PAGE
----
One of the most senior US officials in the Pacific has refused to rule out military action against Solomon Islands if it were to allow China to establish a military base there, saying that the security deal between the countries presented “potential regional security implications” for the US and other allies.
Ambassador Daniel Kritenbrink, assistant secretary of state for East Asian and Pacific Affairs, was part of a high-level US delegation to the Pacific country last week.
He said the US team, which also included the National Security Council coordinator for Indo-Pacific affairs, Kurt Campbell, had a 90-minute “constructive and candid” meeting with prime minister Manasseh Sogavare in which the US team detailed concerns about its recently signed security deal with China.
“We wanted to outline for our friends in the Solomons, what our concerns are,” said Kritenbrink. “Prime minister Sogavare indicated that in the Solomon Islands’ view, the agreement they’ve concluded has solely domestic implications. But we’ve made clear that there are potential regional security implications of the agreement not just for ourselves, but for allies and partners across the region.”
On Tuesday, Kritenbrink reiterated the US’s willingness to act in the region if a military base were established by China.
“Of course, we have respect for the Solomon Islands sovereignty, but we also wanted to let them know that if steps were taken to establish a de facto permanent military presence, power projection capabilities, or a military installation, then we would have significant concerns, and we would very naturally respond to those concerns,” he said.
When asked what that response could involve, he said: “Look, I’m not going to speculate and I’m not in a position to talk about what the United States may or may not do in such a situation.”
Pressed on whether he would rule out the prospect of the US taking military action against Solomon Islands were a naval base to be established, and, if not, whether he was comfortable with Australian prime minister Scott Morrison’s talk of the base being a “red line” for Australia, he said: “I don’t have a lot to add beyond what I’ve already stated.”
In a statement last week, the Biden administration said the US would “respond accordingly” if China was allowed to establish a long-term presence on the islands, while noting assurances from Sogavare that he had no intention of allowing a military base.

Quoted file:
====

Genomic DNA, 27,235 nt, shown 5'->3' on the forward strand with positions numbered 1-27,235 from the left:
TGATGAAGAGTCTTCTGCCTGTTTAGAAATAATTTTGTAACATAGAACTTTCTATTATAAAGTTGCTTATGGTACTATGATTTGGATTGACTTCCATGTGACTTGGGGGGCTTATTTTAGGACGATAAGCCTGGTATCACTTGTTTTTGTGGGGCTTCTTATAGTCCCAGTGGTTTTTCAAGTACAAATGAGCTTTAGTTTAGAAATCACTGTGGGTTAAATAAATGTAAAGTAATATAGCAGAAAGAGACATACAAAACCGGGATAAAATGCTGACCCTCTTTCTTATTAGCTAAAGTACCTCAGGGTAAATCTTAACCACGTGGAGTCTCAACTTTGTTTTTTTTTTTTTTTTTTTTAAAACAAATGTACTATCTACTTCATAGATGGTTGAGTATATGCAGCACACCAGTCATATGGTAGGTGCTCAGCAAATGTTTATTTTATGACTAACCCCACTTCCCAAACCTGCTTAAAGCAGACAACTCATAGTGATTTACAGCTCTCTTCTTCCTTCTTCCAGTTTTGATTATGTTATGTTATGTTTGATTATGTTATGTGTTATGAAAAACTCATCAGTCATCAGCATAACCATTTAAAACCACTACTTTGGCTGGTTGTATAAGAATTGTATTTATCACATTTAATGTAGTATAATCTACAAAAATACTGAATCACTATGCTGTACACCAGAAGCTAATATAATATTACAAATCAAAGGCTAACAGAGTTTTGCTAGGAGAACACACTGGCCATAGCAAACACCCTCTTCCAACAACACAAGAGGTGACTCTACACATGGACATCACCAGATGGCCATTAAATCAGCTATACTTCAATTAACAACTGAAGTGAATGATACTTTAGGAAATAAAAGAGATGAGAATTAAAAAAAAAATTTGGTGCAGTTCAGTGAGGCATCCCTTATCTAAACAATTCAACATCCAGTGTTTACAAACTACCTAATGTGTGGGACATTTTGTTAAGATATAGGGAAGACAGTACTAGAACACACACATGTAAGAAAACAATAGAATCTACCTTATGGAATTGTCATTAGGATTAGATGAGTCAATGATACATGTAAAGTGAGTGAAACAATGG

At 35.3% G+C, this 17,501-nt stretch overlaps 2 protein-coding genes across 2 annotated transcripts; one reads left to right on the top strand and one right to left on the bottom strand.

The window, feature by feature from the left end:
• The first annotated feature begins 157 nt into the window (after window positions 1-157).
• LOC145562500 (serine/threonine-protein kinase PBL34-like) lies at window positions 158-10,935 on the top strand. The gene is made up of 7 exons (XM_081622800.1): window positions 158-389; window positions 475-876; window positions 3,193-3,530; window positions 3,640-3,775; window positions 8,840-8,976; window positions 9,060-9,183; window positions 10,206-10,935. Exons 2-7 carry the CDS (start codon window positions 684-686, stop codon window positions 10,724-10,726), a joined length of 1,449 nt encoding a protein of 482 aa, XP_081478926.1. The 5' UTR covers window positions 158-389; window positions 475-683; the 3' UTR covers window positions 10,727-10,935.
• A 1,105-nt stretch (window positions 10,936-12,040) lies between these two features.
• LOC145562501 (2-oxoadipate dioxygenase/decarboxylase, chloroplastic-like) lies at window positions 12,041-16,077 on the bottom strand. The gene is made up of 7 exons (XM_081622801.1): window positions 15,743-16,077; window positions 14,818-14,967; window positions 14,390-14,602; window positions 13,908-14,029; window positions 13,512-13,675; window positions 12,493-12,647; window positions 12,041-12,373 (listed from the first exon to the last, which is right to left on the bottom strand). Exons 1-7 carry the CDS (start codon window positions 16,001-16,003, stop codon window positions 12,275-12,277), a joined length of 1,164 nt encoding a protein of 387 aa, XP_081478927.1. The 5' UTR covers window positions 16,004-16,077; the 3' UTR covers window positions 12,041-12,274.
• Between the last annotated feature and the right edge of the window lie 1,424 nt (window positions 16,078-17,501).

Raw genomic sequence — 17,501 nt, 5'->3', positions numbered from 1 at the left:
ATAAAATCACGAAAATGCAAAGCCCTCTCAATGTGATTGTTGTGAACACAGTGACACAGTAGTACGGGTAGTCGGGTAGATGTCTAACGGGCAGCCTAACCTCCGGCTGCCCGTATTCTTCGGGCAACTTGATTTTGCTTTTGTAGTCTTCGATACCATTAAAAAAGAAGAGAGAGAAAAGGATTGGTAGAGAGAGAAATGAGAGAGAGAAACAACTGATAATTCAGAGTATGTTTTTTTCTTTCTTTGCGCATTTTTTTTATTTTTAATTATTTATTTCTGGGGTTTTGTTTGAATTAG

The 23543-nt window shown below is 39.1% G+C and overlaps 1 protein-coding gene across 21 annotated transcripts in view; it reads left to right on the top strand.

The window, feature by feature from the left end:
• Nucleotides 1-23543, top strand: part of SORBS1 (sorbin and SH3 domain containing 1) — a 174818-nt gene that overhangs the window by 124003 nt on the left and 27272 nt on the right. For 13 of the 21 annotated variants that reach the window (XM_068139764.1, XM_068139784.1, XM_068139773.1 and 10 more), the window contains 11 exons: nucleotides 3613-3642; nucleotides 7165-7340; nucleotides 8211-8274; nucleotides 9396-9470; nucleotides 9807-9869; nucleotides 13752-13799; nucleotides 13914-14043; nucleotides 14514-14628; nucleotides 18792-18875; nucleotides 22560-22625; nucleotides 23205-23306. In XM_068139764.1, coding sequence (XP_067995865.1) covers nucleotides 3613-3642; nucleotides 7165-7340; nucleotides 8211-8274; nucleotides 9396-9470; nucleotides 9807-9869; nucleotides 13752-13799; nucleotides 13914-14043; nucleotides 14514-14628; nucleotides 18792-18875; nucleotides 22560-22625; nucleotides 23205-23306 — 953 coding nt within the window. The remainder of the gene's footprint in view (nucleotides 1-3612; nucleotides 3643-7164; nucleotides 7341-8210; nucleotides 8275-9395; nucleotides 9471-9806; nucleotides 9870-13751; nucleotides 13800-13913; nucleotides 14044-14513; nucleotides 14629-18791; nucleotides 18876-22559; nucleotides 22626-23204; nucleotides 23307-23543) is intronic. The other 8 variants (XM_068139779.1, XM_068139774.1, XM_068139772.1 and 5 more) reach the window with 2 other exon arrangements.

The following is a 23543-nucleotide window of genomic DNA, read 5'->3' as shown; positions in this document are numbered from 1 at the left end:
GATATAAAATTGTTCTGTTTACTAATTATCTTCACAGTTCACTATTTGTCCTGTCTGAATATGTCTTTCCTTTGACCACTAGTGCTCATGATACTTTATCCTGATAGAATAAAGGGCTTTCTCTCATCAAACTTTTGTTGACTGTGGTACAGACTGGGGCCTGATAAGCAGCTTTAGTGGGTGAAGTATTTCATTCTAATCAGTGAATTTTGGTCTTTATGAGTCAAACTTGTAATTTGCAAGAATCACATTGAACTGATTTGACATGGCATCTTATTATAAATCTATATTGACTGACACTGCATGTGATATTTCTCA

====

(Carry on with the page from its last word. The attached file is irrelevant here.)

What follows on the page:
The rhetoric escalated in the wake of the statement, with the Australian prime minister, Scott Morrison, saying Australia had “the same red line” as the US when it came to China’s involvement in Solomon Islands, and defence minister Peter Dutton using his Anzac Day address on Monday to declare: “Australia should prepare for war”, claiming that China was “on a very deliberate course at the moment”.
Kritenbrink also noted China’s military ambitions, saying: “I think it’s important in this context, to keep in mind that we do know that the PRC [People’s Republic of China] is seeking to establish a more robust overseas logistics and basic infrastructure that would allow the PLA [People’s Liberation Army] to project and sustain military power at greater distances. So we wanted to have that candid conversation with our friends in the Solomons. We outlined our concerns … and we’ve indicated that we’ll continue to monitor the situation closely and continue to engage with them going forward.”
The text of the security deal which was signed by China and Solomon Islands is secret, though Solomon Islands MPs have called for the prime minister to release it publicly.
“I think it’s clear that only a handful of people in a very small circle have seen this agreement. And the prime minister himself has been quoted publicly as saying he would only share the details with China’s permission, which I think is a source of concern as well,” said Kritenbrink.
However, a draft of the deal was leaked on social media last month and contained provisions permitting China to “make ship visits to, carry out logistical replenishment in, and have stopover and transition in Solomon Islands”.
Kritenbrink said that “the United States of America is not in the business of asking countries to choose between the United States and China or anyone else”. But that it is interested in promoting “a proactive vision for again the shared interests and principles that we believe are vital to all of our friends across the region”.